AAA Mid-Atlantic says it’s responded to numerous calls for dead batteries.
Nottingham, Md (KM) We often hear about cars with dead batteries in the winter, but it happens in the summer as well. AAA Mid-Atlantic says between Sunday and Tuesday of this week, it responded to nearly 5.100 calls for service mostly due to dead batteries. “Any extreme temperatures, be it heat or cold, really can drain a battery,” says Ragina Ali, Government and Public Affairs Manager for AAA Mid-Atlantic.
Some of the signs of a weak battery are the starter cranking the engine slowly, the battery warning lamp lights up on the dashboard and, in other vehilces, dim incandescent headlights when the car is idling.
If you’re planning one final summer road trip before the fall sets in, Ali says there’s several things you need to do. “One is obviously testing your battery and, if necessary, replace its before it dies. We’re seeing quite a few calls for battery service here at AAA,” she says.
Another suggestion is making sure your tires are properly inflated. :”Driving on underinflated tires can certainly cause your tires to overheat, and increase the likelihood of a blowout,” says Ali. “This problem becomes even more of a concern when road temperatures are extremely high like we’ve been seeing here in Maryland over the last couple of days.”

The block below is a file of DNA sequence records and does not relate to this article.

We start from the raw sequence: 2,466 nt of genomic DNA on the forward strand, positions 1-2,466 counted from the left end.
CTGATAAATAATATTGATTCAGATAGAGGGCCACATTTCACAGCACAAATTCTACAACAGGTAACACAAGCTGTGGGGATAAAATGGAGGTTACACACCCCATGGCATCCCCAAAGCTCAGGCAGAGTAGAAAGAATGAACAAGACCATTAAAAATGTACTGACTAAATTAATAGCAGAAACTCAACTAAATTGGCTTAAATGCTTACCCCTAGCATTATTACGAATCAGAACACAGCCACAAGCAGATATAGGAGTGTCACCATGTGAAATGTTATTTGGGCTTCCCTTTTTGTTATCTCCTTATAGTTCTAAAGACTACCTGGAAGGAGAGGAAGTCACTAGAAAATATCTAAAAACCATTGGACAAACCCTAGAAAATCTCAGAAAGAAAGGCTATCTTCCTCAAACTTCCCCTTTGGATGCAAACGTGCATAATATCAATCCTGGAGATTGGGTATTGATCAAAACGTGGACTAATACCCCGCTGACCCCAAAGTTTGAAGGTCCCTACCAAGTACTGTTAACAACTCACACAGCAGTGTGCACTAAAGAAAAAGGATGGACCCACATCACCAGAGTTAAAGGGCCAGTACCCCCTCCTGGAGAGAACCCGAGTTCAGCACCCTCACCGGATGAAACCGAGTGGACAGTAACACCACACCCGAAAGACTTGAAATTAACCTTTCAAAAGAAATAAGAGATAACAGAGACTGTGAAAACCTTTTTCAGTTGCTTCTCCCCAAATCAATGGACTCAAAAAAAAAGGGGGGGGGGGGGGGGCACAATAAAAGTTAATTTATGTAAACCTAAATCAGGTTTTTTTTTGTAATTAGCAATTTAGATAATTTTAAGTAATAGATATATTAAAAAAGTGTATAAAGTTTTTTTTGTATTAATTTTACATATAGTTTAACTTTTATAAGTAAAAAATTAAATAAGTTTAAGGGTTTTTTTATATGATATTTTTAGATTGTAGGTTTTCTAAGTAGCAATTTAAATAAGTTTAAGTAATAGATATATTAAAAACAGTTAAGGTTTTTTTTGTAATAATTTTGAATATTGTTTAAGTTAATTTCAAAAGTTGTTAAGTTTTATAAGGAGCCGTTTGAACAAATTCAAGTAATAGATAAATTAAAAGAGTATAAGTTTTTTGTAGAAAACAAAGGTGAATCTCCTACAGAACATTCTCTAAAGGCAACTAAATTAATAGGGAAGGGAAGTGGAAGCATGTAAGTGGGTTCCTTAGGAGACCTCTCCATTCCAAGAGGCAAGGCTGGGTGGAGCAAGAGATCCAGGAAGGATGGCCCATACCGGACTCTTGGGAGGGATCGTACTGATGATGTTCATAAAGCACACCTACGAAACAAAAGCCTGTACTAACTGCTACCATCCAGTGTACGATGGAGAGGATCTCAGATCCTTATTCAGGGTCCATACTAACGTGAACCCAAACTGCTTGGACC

Ali also says have the fluids in your car topped off such as motor oil, transmission fluid, power steering fluid and brake fluid. AAA says low fluid levels increase the chances of your car overheating.
And if you break down on the roads. “Safely and quickly as you can, you want to get out of traffic,” she says. “It’s ideal if you can get into a parking lot or someplace off the side of the road. If that’s not possible, get as far off the road as possible.”
AAA also says call road service for help.
Also, keep a well stocked summer emergency kit in the car which should include a fully charged cell phone to call for help. The auto club also says keep an emergency kit which contains water, non-perishable food, jumper cables, a flashlight, extra batteries, road flares, an emergency beacon, basic hand tools and and a first-aid kit.
By Kevin McManus